Nonprofits Aren’t Afraid to Demonstrate Their Effectiveness: Study

They want more support from funders to assess and improve their impact

A new study gives the lie to the notion that nonprofits are unwilling to assess the effectiveness of their work.

The Center for Effective Philanthropy reported last week that 81% of nonprofits in a nationwide survey believed they should demonstrate their impact by using performance measures.

The study, Room for Improvement: Foundations' Support of Nonprofit Performance Assessment, presented these key findings:

  • Seventy-one percent of nonprofit leaders surveyed reported receiving no foundation support—either monetary or nonmonetary—for their organization’s assessment efforts.
  • Only 32% said their funders had helped them assess their progress in achieving their goals.
  • Upward of 60% wanted more help from their foundation funders in these efforts.

 “Nonprofits are routinely castigated for their unwillingness to make a hard-nosed assessment of their impact,” CEP president Phil Buchanan said in a statement. “Some even suggest that what we need are hybrid businesses that combine a for-profit focus on the bottom line with a mission.

“But when we actually stop and listen to nonprofits, a very different picture emerges. The 177 nonprofit leaders we surveyed overwhelmingly care about measuring their impact. What they need is help—financial and practical help from their funders.”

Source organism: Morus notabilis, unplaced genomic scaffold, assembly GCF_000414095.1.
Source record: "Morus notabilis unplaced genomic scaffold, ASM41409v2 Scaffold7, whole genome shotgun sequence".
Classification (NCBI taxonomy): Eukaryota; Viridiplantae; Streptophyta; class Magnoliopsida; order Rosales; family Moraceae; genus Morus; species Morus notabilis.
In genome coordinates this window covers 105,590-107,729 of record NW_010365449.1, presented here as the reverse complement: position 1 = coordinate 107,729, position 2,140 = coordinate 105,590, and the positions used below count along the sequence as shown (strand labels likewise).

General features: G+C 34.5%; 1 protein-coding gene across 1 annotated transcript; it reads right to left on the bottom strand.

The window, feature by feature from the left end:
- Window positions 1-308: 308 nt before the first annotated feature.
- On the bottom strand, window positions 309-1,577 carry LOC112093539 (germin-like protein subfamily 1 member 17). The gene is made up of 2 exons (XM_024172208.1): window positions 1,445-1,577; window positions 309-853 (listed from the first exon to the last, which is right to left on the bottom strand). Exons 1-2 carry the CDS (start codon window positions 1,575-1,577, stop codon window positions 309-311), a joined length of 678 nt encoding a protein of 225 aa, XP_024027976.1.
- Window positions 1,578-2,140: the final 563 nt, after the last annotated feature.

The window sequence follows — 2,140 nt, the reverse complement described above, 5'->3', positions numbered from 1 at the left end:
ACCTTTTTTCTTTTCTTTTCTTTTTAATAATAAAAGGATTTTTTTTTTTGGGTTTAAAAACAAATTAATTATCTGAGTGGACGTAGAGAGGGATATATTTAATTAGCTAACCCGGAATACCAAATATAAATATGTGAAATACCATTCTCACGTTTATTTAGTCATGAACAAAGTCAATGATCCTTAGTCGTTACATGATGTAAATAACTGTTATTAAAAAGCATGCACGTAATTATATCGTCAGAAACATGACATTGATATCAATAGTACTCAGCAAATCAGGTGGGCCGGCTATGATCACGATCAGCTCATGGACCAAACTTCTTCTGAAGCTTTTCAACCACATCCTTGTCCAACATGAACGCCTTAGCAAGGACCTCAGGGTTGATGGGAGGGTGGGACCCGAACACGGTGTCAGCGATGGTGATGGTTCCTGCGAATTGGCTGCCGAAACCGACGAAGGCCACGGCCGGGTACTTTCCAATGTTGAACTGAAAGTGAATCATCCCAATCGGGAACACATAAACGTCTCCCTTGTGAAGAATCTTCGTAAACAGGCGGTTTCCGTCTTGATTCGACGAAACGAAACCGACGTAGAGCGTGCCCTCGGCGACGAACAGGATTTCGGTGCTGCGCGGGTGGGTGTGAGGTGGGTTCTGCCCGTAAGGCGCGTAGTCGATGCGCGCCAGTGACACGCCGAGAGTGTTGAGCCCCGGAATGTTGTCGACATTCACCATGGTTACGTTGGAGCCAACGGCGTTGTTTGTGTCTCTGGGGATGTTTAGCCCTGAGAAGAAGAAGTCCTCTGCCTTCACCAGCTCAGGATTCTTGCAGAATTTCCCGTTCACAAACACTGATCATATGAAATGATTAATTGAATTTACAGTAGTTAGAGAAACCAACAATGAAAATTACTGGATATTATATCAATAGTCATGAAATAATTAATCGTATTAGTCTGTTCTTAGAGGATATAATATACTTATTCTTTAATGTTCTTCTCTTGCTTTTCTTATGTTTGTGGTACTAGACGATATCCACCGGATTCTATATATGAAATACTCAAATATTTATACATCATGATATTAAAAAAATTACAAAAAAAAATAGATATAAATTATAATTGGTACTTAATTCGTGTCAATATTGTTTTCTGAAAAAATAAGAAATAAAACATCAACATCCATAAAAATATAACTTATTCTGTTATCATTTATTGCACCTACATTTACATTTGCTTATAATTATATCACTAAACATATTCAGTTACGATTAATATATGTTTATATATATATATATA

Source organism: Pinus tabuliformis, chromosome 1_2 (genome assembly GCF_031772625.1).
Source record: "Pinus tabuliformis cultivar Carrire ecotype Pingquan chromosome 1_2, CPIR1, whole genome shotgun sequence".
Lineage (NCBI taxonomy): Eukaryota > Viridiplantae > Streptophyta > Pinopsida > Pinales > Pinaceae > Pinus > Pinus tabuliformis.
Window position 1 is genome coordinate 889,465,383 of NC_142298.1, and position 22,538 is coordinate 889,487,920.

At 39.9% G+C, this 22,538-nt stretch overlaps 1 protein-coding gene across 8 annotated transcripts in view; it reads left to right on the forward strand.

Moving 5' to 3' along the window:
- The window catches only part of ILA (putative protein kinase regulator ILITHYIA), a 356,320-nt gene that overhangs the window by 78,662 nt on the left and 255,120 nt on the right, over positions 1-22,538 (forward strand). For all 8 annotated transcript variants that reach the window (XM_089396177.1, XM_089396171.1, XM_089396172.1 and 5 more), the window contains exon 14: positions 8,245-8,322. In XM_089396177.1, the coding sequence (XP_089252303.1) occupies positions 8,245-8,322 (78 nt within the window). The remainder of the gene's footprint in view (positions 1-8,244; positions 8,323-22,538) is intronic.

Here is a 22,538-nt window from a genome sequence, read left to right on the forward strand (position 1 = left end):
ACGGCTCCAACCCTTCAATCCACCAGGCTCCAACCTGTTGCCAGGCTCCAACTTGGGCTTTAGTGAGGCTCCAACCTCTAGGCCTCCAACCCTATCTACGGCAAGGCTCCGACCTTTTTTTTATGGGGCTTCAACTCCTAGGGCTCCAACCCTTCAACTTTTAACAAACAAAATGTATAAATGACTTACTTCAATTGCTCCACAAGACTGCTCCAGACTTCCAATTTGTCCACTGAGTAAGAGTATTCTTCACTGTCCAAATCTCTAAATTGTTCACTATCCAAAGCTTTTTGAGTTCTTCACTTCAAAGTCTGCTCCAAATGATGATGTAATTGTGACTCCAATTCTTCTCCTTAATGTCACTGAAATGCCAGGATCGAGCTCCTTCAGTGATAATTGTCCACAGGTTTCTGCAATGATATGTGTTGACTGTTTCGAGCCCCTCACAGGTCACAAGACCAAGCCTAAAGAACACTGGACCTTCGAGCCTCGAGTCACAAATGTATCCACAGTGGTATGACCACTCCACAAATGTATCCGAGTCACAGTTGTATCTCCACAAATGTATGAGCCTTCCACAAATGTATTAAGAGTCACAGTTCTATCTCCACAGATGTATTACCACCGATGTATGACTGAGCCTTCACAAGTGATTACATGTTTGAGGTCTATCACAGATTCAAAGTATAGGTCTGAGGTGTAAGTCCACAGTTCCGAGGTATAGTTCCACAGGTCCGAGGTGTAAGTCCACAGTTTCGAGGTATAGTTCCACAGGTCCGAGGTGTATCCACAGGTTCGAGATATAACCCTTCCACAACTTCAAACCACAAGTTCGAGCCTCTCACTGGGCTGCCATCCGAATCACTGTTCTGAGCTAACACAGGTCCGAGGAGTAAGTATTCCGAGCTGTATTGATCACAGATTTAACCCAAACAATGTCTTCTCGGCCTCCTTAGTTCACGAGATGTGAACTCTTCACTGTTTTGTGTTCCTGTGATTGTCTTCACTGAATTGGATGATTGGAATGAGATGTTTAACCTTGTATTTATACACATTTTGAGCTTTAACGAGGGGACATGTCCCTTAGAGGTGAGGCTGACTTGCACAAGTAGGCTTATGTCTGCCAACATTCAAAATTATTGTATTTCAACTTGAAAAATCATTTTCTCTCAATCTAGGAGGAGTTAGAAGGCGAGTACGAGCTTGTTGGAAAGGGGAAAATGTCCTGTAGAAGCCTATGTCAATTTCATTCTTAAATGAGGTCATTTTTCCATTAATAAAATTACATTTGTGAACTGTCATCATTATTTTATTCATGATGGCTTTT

Buchanan added that nonprofits were not asking just for additional funds to assess and improve their performance. They also wanted meaningful conversations with their funders about which measures were important and how best to make those measurements.

“There’s a real opportunity here for grantees and their funders to work together to maximize the effectiveness of nonprofits,” Buchanan said. “And society needs that to happen—nonprofits tackle the tough issues that government and business can’t, or won’t.”

CEP surveyed 177 leaders of nonprofits representing a mix of organizations. These varied widely in size and longevity. Program areas included human services, the arts, health, community development, the environment and education.

The typical nonprofit in the sample had an average of 10 full-time employees, annual expenses of $1.1 million and 28 years in operation, and received 20% of its revenue from foundations.  

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